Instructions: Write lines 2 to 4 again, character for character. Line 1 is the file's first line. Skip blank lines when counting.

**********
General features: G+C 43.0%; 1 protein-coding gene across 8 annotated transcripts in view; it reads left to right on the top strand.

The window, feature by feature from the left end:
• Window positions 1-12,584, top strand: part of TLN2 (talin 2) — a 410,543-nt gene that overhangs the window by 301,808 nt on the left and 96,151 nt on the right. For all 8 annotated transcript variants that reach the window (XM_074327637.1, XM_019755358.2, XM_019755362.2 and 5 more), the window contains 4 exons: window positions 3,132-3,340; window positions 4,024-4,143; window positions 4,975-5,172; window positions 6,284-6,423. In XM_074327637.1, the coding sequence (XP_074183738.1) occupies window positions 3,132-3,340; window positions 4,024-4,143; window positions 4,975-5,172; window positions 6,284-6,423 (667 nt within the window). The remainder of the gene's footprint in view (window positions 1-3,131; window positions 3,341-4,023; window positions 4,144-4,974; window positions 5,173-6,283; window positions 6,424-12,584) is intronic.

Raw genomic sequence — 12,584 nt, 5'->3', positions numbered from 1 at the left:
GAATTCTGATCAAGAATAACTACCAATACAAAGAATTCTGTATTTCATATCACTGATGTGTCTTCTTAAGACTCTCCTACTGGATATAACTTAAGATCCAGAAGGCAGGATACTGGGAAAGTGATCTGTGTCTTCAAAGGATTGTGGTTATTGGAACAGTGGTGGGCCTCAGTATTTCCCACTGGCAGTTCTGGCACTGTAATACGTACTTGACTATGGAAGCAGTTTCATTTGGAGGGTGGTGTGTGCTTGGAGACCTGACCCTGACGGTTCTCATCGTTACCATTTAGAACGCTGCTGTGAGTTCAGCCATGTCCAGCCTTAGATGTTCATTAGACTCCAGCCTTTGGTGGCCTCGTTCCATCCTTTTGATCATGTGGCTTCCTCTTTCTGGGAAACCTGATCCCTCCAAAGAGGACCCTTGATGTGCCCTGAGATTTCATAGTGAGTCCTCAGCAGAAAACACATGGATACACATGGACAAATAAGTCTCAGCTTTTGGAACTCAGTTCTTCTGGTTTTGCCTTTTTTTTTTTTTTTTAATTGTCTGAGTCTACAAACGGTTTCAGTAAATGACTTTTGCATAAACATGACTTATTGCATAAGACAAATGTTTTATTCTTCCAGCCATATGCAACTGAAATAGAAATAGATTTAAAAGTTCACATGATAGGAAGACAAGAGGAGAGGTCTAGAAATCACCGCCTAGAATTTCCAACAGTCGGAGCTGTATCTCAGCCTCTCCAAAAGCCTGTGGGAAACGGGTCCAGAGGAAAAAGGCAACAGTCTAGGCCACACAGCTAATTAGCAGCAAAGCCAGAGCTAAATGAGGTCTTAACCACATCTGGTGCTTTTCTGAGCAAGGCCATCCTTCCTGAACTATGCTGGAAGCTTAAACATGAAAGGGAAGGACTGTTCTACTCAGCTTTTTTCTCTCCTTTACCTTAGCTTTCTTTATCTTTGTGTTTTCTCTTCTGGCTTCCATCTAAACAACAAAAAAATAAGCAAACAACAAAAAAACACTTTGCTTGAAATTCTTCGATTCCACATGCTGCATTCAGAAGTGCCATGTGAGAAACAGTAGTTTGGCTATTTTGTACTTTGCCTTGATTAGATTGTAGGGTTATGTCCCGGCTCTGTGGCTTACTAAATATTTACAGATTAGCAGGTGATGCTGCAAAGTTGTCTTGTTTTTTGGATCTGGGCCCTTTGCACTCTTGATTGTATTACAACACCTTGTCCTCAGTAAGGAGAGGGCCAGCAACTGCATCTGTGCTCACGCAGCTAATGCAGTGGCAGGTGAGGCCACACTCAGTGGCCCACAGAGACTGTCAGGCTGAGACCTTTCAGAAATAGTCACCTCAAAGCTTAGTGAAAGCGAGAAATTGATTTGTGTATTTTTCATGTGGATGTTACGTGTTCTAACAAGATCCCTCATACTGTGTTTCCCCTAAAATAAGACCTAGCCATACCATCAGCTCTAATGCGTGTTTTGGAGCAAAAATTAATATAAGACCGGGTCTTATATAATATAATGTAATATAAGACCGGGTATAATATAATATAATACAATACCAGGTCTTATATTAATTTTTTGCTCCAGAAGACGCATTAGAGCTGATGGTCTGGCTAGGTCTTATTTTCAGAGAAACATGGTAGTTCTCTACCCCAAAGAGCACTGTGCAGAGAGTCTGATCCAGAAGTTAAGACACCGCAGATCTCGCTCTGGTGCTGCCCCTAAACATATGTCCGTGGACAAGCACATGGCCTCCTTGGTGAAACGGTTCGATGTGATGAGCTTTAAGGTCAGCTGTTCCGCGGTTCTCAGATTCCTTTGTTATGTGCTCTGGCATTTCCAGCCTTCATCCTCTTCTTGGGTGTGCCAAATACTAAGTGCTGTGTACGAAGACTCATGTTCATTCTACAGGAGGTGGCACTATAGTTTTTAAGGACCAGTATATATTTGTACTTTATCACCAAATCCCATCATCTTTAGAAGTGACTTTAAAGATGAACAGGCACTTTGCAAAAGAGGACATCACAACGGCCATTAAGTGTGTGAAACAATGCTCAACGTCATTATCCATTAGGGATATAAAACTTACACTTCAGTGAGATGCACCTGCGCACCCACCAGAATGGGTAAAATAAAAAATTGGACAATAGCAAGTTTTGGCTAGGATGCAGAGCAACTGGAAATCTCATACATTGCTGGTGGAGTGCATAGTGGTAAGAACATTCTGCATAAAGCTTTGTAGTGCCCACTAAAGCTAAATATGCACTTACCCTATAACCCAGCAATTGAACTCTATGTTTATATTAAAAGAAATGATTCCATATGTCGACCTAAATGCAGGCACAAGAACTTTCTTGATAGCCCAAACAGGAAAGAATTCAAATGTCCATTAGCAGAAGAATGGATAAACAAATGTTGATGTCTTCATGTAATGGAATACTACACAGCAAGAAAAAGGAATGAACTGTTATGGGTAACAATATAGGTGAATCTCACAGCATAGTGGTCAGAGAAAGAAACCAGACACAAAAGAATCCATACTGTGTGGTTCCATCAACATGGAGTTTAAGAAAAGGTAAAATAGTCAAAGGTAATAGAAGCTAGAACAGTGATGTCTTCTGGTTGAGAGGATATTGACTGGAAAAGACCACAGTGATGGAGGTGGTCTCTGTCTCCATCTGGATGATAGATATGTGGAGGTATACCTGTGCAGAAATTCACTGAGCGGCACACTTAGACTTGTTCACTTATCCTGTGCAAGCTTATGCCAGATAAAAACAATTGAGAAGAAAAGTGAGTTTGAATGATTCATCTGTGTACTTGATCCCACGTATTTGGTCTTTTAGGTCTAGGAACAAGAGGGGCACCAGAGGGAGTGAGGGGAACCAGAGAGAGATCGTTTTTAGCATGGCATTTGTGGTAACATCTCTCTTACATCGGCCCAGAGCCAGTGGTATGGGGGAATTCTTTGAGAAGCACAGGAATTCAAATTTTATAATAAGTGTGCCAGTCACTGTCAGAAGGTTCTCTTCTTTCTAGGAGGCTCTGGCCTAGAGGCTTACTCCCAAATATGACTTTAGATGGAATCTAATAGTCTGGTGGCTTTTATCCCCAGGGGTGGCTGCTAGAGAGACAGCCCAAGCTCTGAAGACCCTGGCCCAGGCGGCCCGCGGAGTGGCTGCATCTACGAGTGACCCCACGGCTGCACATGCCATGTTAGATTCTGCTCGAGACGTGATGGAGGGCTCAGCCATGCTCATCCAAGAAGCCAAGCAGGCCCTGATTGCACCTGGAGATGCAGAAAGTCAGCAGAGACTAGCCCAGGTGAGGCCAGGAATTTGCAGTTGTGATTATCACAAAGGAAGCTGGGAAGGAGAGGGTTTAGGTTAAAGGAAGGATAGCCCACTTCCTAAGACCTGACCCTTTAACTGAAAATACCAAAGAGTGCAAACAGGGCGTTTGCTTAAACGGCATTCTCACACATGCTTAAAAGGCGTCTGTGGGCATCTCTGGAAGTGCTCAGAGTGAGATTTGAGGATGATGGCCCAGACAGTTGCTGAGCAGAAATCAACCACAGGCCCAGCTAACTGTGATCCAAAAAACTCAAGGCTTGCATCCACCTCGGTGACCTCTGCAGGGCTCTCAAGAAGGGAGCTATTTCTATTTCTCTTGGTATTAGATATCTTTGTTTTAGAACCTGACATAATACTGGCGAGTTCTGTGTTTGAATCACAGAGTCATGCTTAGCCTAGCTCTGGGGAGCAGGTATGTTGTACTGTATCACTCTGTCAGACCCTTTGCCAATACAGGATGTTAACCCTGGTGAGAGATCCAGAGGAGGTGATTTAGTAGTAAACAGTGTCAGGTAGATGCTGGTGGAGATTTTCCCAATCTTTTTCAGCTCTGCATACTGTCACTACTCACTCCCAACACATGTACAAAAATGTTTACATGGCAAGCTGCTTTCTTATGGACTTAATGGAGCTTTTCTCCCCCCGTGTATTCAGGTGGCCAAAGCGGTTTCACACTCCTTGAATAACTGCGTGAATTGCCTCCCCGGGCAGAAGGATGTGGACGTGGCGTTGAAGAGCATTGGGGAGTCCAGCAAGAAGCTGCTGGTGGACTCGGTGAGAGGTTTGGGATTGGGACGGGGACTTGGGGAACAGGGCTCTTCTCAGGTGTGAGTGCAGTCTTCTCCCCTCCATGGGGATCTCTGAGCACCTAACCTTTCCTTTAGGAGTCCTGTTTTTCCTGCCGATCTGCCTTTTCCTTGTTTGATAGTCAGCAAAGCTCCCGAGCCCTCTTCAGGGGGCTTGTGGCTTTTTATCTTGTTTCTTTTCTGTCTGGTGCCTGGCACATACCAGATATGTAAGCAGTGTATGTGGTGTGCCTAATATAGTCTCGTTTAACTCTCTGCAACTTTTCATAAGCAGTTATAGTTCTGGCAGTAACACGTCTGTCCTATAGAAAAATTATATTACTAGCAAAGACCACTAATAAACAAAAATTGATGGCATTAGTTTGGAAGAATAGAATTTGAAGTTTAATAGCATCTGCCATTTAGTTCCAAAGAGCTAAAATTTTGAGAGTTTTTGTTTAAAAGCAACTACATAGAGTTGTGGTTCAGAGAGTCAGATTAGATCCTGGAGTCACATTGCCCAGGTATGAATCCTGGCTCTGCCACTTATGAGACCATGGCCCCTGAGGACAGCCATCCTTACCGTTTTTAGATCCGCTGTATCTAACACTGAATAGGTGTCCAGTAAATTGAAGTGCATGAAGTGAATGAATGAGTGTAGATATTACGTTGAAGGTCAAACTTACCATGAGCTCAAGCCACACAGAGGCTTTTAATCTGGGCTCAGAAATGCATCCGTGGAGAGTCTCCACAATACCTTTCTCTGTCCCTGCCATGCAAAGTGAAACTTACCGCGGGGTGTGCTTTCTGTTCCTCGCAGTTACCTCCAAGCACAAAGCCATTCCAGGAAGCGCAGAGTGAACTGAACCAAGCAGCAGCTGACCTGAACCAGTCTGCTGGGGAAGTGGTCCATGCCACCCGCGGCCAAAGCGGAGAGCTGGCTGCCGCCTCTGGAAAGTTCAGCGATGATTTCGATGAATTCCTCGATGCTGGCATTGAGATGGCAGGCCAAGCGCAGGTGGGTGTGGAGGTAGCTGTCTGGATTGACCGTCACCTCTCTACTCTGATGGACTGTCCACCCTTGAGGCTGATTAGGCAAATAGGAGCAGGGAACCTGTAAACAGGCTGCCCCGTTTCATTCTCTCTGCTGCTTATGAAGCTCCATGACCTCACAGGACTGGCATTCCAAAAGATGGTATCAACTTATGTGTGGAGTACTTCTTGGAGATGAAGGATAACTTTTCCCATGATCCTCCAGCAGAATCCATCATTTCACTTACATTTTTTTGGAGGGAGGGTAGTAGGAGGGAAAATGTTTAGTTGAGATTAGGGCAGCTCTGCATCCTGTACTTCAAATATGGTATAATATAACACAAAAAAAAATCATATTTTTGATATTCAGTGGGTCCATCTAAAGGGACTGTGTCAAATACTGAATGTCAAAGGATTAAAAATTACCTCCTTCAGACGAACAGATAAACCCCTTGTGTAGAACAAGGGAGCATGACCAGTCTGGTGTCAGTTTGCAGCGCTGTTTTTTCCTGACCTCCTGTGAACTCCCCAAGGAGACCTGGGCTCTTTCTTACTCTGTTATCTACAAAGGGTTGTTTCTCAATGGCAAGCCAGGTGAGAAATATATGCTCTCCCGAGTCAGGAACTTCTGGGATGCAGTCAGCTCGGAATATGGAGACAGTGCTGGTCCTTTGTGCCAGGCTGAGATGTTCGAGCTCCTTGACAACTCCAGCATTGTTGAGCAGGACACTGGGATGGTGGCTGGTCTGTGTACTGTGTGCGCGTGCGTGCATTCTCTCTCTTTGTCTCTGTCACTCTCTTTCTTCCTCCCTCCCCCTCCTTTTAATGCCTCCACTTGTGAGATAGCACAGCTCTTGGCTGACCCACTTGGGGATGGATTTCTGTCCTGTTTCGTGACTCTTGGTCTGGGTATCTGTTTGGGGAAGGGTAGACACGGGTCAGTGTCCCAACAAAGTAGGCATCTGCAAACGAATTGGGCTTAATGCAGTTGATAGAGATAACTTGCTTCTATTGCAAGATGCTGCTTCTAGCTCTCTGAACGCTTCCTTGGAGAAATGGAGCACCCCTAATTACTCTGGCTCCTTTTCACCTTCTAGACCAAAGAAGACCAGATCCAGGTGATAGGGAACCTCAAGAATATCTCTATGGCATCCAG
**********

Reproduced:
The window, feature by feature from the left end:
• Window positions 1-12,584, top strand: part of TLN2 (talin 2) — a 410,543-nt gene that overhangs the window by 301,808 nt on the left and 96,151 nt on the right. For all 8 annotated transcript variants that reach the window (XM_074327637.1, XM_019755358.2, XM_019755362.2 and 5 more), the window contains 4 exons: window positions 3,132-3,340; window positions 4,024-4,143; window positions 4,975-5,172; window positions 6,284-6,423. In XM_074327637.1, the coding sequence (XP_074183738.1) occupies window positions 3,132-3,340; window positions 4,024-4,143; window positions 4,975-5,172; window positions 6,284-6,423 (667 nt within the window). The remainder of the gene's footprint in view (window positions 1-3,131; window positions 3,341-4,023; window positions 4,144-4,974; window positions 5,173-6,283; window positions 6,424-12,584) is intronic.

Raw genomic sequence — 12,584 nt, 5'->3', positions numbered from 1 at the left: